Integration lets candidate give back

Emily Andrews

Alice Bonner’s school became integrated 10 years after the Brown vs. Board of Education case made school segregation illegal.

This action gave her the opportunity to have a teacher who made her want to be a journalist. Now, she is an advocate for scholastic journalism.

Alice Bonner, candidate for the Knight Chair in Scholastic Journalism, gave the fourth and final lecture of the “First Amendment at Risk: Free Speech in Today’s Schools” series.

She titled her lecture, “So long as they know they have a voice,” based on a saying she found in the John S. and James L. Knight Foundation’s high school research initiative, she said.

“In the last throes of childhood, there is an opportunity as long as they know they have a voice,” Bonner said.

Bonner said some of her heroes in scholastic journalism are Wendy Copp, Ida B. Wells, Benjamin Franklin and Mary Beth Tinker. She gave examples of how in their youth, they made a difference in scholastic journalism.

She talked about Tinker, who wore an armband to school to protest the Vietnam War. She took her case to court and won.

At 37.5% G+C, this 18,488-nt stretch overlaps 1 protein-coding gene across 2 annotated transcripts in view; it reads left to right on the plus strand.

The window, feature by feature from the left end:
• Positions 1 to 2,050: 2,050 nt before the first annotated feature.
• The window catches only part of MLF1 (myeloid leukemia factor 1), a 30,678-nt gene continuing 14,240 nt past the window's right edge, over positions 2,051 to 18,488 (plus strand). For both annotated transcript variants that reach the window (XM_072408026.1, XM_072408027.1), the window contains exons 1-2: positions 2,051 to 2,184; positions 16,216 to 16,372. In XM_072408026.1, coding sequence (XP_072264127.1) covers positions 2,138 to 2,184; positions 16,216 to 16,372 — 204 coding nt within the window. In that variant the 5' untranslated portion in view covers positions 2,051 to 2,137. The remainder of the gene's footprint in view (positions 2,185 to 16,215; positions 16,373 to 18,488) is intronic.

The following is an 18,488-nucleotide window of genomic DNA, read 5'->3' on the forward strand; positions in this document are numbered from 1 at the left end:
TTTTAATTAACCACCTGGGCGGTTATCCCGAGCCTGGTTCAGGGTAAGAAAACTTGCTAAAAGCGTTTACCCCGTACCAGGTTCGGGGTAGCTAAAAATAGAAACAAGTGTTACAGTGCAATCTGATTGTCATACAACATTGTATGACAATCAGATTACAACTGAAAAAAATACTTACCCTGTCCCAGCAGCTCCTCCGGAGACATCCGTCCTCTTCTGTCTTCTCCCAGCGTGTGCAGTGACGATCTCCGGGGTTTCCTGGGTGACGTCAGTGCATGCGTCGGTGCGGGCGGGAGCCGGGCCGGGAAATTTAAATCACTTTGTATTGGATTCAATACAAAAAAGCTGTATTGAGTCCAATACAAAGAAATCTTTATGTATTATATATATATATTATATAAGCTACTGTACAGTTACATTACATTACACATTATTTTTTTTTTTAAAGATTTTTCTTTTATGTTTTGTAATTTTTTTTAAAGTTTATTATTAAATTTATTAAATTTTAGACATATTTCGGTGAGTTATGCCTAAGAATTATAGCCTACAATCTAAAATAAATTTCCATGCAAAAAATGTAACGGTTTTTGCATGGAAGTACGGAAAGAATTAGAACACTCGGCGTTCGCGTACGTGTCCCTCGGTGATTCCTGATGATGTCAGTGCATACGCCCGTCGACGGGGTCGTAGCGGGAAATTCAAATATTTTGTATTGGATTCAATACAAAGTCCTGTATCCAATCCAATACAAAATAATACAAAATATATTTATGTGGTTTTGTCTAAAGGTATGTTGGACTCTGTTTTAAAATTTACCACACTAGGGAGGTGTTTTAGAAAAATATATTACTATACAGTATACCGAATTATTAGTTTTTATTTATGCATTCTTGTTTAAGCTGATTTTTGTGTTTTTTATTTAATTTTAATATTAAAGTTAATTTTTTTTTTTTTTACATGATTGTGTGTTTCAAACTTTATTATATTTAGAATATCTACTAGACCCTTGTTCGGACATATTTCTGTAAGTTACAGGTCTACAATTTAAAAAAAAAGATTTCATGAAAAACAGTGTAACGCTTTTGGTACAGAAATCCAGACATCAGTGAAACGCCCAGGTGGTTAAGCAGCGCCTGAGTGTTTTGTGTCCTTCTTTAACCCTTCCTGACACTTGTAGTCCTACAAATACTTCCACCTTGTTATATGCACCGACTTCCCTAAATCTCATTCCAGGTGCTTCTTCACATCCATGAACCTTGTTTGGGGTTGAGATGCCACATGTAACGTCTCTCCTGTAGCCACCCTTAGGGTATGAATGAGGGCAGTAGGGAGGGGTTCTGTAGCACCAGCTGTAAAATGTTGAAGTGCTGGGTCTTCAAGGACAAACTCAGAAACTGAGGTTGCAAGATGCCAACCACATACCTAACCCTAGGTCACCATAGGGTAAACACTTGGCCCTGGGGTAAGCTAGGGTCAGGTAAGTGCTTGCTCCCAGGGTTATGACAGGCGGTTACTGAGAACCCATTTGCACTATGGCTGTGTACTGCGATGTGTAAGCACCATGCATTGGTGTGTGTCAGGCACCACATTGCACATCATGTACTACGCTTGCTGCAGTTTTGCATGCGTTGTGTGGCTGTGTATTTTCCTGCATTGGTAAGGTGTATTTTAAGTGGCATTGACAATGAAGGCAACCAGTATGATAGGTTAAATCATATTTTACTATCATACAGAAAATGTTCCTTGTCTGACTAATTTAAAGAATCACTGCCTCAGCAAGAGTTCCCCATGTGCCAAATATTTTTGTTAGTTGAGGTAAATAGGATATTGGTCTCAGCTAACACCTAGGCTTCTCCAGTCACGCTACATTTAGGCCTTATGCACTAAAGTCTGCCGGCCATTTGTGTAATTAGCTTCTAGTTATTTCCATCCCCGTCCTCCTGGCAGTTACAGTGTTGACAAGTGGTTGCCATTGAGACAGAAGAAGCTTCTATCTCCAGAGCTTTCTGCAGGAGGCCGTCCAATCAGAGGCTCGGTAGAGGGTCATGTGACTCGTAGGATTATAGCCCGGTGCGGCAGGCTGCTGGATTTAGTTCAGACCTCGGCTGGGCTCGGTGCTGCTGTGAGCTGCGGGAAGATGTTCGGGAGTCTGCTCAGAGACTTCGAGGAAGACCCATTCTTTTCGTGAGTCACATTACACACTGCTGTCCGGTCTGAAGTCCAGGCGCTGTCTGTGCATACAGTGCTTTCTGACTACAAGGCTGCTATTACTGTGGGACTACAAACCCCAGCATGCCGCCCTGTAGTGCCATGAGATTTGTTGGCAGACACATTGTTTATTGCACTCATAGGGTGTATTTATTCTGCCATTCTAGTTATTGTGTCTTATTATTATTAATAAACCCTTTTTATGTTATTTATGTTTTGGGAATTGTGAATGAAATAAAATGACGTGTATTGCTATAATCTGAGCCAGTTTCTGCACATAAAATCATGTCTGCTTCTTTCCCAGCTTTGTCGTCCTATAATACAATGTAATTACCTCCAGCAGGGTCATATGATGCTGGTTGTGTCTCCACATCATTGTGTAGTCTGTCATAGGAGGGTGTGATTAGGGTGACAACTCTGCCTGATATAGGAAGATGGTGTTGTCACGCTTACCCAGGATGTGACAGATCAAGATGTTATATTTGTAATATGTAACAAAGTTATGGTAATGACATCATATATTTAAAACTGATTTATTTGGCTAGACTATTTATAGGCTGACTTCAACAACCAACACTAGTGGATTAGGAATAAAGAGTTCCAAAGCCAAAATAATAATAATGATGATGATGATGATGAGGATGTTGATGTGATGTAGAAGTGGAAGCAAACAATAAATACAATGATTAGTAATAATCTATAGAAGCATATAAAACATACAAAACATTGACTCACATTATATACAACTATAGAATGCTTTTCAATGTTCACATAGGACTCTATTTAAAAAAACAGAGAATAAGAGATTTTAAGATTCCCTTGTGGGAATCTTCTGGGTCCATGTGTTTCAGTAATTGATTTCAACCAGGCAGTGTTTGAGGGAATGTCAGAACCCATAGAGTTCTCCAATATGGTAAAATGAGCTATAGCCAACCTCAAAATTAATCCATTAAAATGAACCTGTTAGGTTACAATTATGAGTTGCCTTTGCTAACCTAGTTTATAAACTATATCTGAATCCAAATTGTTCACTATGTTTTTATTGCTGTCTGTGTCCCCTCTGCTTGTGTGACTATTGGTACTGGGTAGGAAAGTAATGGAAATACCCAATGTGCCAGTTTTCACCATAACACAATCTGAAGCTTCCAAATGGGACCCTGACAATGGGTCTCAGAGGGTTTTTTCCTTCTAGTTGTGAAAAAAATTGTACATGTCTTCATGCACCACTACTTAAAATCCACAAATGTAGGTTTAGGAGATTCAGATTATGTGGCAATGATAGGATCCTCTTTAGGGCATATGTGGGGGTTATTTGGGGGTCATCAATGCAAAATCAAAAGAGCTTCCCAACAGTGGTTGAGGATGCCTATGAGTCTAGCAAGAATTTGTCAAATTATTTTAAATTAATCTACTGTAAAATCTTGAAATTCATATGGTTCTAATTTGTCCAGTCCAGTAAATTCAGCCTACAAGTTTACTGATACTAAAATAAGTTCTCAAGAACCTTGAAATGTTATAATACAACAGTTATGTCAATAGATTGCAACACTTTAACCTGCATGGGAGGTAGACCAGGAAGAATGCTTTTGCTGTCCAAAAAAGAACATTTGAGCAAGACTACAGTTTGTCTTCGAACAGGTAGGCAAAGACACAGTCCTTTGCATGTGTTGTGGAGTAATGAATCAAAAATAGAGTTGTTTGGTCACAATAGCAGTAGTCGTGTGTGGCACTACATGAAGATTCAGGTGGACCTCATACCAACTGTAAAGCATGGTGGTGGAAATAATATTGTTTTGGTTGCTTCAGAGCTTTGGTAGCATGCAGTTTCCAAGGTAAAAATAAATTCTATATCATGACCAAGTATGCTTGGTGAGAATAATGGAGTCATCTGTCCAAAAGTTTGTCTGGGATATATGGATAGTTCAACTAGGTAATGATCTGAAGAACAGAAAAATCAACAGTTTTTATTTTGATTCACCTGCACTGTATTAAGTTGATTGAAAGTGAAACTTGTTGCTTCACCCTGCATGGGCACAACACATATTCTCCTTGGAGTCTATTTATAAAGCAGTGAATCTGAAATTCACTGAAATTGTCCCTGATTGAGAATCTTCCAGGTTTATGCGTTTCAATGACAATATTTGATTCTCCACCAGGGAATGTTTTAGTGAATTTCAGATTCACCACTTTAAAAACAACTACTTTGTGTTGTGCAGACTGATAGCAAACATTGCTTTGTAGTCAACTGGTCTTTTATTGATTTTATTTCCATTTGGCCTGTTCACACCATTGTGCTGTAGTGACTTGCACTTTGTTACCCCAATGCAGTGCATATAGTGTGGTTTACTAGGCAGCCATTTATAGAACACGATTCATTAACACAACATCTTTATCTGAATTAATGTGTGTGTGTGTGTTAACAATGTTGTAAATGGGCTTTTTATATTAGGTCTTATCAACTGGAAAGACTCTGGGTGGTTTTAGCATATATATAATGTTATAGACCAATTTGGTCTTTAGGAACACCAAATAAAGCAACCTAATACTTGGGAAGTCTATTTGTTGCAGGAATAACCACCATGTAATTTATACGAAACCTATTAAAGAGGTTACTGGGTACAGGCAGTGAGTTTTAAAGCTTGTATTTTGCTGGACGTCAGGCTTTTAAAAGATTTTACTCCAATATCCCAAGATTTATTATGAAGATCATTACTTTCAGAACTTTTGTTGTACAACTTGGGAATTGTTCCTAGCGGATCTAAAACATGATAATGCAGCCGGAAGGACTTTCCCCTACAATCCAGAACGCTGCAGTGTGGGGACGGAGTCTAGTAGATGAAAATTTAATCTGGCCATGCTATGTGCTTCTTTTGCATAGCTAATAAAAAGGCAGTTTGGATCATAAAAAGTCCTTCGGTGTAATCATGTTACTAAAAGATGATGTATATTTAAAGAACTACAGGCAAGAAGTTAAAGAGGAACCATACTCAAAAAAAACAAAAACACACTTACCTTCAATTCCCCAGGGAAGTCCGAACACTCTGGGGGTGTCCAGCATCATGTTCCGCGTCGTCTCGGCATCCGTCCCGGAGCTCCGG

She posed the question: If Tinker hadn’t done so, would Vietnam War protests have been the same?

Bonner said she has high hopes despite Knight Foundation results that students do not know the First Amendment.

“We may take two steps forward and one step back,” Bonner said. “But over the long hall we are moving forward.

“The First Amendment is not fragile. It takes a lickin’ and keeps on tickin’.”

Bonner was director of journalism education for the Freedom Forum, coordinator of news staff reporting for the Gannett Company, Inc. and has held various positions at The Washington Post.

She also helped with a book entitled Death by Cheeseburger: High School Journalism in the 1990s and Beyond.

“My forte is taking good ideas, guiding and helping shape the final concept,” she said.

The process to choose which candidate to appoint to the Knight Chair position is now underway.

“Each of the four candidates brings a different perspective, different set of knowledge and skills, and their outlook on scholastic journalism,” Max Grubb, assistant professor of journalism, said. “The future is important and we need to help develop the future of journalism and the future of democracy.”

The candidate chosen will enter final negotiations in April, said Barb Hipsman-Springer, search director for the Knight Endowed Chair.

Contact College of Communication and Information reporter Emily Andrews at [email protected].